Rapid cooling and cold storage in a silicic magma reservoir recorded in individual crystals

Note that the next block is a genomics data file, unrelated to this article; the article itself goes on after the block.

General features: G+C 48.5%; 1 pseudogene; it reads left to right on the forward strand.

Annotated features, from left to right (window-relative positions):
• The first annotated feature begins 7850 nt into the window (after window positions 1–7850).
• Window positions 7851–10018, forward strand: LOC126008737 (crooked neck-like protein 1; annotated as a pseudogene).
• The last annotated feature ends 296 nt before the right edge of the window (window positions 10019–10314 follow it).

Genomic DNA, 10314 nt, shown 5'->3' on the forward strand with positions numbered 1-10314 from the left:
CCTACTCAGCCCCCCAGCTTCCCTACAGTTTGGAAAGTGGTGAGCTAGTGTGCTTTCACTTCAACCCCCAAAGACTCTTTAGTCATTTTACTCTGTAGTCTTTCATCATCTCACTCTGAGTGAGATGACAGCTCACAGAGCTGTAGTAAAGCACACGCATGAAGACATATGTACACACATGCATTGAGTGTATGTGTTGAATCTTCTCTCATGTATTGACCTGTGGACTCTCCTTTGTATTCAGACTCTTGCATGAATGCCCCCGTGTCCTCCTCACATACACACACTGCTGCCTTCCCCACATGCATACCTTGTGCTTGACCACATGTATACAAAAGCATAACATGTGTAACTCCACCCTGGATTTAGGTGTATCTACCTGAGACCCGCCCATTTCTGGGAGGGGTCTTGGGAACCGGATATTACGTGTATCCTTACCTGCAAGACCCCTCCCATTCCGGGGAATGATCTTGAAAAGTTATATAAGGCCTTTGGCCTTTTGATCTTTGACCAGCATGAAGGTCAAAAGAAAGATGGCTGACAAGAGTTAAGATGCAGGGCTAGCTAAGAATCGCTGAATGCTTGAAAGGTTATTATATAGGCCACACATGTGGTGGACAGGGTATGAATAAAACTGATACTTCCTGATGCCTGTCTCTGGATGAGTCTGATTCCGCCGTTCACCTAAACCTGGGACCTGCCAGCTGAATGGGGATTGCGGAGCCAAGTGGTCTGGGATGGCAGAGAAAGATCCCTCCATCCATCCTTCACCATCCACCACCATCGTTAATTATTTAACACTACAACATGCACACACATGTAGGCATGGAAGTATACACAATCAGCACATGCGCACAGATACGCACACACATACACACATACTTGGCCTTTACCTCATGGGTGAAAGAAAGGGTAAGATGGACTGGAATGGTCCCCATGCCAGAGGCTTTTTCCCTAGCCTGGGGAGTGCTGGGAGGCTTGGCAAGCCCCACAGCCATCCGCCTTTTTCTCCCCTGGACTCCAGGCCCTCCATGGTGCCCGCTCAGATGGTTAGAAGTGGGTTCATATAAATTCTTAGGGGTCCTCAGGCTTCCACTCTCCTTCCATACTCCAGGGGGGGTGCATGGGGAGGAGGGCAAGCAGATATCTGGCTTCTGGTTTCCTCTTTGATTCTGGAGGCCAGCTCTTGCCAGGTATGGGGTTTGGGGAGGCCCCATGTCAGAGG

Silicic volcanic eruptions pose considerable hazards, yet the processes leading to these eruptions remain poorly known. A missing link is knowledge of the thermal history of magma feeding such eruptions, which largely controls crystallinity and therefore eruptability. We have determined the thermal history of individual zircon crystals from an eruption of the Taupo Volcanic Zone, New Zealand. Results show that although zircons resided in the magmatic system for 103 to 105 years, they experienced temperatures >650° to 750°C for only years to centuries. This implies near-solidus long-term crystal storage, punctuated by rapid heating and cooling. Reconciling these data with existing models of magma storage requires considering multiple small intrusions and multiple spatial scales, and our approach can help to quantify heat input to and output from magma reservoirs.